Kenyans want elections sooner rather than later

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PHILIP KISIA

It is hard to understand why anyone would suggest that Kenya’s next general election be postponed to August 2013.

This is not only unacceptable but also dangerous. A majority of Kenyans wanted the general election to be held in December 2012. The Independent Electoral and Boundaries Commission (IEBC) used a court decision to defer the elections to March 2013.

Despite March 4th 2013 being intrusive to the order of the day, Kenyans nonetheless resigned to it.

Then instead of making firm preparations for March 2013, IEBC started mischievous theatrics that first looked innocent, and then changed to deliberate, and have now become outright suspect, especially when some members of Parliament want to use IEBC’s suspicious inertia to amend the law and postpone the elections to August 2013! What happened to the invincibility Kenyans thought the new constitution had?

It is the feeling of a majority of Kenyans that the longest they can wait for the next general election is March 2013. Anything beyond that is ridiculous.

IEBC should have been aware that the procurement process in government is tedious and commonly attracts mischievous interests.

An early start was necessary. What was IEBC doing since they announced the date of the general election? The confusion in the commission and the delayed tendering process is playing directly into the wishes of people who may enjoy delayed elections.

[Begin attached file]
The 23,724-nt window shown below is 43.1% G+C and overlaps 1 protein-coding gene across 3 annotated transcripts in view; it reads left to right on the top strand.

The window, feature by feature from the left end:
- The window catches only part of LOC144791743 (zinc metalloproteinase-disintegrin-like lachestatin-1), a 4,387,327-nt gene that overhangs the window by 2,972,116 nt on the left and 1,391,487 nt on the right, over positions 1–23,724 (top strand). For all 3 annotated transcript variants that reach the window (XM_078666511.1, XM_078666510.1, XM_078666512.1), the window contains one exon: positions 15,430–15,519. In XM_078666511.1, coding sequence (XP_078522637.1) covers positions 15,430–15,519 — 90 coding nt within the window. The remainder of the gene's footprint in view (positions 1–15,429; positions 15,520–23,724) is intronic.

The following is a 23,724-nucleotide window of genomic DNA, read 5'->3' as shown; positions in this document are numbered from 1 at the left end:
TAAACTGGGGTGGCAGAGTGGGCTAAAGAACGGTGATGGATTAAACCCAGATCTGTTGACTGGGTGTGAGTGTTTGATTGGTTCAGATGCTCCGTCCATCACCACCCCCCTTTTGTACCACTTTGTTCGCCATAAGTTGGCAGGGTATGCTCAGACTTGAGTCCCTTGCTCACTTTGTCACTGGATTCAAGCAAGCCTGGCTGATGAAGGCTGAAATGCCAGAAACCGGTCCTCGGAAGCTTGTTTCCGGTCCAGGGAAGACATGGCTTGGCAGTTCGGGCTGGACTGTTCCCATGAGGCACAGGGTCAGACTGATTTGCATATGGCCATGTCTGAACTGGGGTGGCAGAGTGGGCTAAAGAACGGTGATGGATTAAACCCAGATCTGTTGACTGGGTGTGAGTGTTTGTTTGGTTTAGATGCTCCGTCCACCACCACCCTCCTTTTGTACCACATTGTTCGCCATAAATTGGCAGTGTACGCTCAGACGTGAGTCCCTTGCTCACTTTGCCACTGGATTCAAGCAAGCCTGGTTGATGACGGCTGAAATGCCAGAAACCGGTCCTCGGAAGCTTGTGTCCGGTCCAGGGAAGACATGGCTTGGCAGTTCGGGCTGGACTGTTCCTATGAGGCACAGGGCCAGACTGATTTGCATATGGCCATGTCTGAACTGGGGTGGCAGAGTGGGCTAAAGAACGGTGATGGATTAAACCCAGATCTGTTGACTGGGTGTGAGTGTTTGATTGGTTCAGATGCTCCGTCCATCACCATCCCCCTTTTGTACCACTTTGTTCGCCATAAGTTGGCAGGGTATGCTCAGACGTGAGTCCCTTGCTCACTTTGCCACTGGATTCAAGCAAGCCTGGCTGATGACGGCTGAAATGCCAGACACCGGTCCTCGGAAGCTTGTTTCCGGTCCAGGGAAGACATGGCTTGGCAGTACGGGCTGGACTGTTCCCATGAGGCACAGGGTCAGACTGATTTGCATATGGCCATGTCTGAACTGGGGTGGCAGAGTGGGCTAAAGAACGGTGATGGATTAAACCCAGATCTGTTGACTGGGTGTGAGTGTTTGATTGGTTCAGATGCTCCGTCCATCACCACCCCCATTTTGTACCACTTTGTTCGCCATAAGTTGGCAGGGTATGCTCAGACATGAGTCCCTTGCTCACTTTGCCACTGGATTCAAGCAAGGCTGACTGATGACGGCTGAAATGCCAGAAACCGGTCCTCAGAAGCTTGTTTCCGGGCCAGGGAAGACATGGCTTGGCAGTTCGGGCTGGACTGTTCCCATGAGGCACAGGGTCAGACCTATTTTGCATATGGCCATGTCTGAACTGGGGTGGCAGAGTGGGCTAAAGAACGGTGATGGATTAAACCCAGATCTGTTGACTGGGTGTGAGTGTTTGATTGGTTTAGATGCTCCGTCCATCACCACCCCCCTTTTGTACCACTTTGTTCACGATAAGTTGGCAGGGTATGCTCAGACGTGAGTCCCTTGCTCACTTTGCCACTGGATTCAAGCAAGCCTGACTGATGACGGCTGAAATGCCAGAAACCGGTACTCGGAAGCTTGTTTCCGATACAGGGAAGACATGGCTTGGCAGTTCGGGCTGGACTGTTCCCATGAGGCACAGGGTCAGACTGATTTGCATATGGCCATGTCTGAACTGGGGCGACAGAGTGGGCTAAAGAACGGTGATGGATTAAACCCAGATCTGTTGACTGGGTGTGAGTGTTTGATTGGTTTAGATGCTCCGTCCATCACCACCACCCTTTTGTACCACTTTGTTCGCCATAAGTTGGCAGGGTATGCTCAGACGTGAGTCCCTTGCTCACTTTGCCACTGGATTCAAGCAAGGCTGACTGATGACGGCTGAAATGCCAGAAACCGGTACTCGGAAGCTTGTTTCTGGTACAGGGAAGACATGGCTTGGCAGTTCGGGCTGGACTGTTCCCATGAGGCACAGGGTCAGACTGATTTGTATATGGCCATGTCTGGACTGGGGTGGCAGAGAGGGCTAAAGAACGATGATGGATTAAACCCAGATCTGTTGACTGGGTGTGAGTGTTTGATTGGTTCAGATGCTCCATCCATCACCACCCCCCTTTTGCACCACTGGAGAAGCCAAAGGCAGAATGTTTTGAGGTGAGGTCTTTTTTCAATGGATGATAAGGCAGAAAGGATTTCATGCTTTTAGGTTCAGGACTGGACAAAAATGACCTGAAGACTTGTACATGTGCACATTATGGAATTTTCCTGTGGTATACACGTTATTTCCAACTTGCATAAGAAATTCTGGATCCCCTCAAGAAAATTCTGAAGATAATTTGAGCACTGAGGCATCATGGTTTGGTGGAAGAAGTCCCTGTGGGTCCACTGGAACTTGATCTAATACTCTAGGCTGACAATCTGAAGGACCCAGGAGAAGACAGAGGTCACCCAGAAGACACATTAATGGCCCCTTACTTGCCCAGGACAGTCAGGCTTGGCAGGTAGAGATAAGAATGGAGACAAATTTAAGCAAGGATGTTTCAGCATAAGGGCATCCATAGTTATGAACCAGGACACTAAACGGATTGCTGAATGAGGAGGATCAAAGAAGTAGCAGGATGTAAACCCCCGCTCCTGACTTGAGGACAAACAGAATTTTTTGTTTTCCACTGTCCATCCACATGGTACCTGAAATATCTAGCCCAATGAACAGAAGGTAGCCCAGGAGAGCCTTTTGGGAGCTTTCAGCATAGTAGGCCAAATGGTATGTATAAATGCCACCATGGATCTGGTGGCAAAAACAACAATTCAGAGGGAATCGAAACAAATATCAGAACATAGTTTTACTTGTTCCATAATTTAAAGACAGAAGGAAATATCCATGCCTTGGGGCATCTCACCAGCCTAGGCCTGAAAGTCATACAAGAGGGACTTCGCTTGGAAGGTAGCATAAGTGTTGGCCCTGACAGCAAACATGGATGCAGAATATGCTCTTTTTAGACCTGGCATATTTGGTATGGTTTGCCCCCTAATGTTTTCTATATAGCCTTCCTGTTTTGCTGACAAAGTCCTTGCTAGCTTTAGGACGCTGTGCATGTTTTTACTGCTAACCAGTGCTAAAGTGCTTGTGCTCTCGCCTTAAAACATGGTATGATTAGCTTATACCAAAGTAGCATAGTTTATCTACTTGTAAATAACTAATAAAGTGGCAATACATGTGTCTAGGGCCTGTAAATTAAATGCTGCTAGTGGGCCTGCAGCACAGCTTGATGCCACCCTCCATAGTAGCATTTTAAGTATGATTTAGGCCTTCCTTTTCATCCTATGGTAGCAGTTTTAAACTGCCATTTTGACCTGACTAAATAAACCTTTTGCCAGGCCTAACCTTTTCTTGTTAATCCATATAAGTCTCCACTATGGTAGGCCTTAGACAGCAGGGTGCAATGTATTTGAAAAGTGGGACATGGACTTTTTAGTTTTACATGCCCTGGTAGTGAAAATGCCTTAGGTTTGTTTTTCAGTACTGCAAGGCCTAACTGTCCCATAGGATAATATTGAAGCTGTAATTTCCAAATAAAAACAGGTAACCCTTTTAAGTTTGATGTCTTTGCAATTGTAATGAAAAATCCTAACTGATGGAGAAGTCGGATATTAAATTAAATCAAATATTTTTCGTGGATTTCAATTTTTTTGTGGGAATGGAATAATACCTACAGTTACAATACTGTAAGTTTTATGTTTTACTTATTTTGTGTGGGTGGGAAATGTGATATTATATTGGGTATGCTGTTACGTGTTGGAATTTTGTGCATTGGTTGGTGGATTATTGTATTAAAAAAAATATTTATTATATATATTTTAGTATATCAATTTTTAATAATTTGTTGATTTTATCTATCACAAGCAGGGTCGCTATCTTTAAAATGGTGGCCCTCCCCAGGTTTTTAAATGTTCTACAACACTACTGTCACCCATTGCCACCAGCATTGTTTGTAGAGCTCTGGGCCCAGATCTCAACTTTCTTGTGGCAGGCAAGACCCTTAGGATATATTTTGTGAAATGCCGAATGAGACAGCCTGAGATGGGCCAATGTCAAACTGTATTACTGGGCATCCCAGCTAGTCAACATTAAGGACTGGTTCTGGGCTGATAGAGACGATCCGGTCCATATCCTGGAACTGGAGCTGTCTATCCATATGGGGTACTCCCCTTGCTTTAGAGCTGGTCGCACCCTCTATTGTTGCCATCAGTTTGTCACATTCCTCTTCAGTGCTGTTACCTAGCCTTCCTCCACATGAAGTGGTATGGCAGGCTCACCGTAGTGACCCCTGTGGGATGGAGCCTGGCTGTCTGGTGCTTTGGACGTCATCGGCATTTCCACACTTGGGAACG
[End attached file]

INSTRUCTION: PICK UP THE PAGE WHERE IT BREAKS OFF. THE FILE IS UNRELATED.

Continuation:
A politicised tendering process is a big blow to the Hassan/Oswago group and the whole process.

IEBC should start thinking of alternative ways through which the Biometric equipment can be acquired. For instance, has IEBC fully explored the help that donors and Kenya-friendly states can give to ensure that elections are held on time?

IEBC can approach the Public Procurement Oversight Authority (PPOA) for direction on how to deal with the procurement problems being experienced. This is the time when Kenyans should see whether PPOA is up to its task of over-sighting public procurement.

Kenyans want elections sooner rather than later.

The confusion at the IEBC raises credibility questions that may spill into the electoral process and the confidence Kenya has been struggling to gain among investors.

IEBC must put its house in order quickly. Making Kenyans endure another postponement of elections will be a total failure on the part of IEBC and might begin to rock the country’s stability. IEBC should be working hard to build trust in Kenyans yearning for free and fair elections.

IEBC must not fall into the trap of those people who are keen to see a delay of the general election.

This is a grave matter that needs immediate Cabinet intervention. Sh3.9 billion should not be used to put the lives of 40 million Kenyans at stake.

– Kisia is an aspirant for Nairobi Governor –

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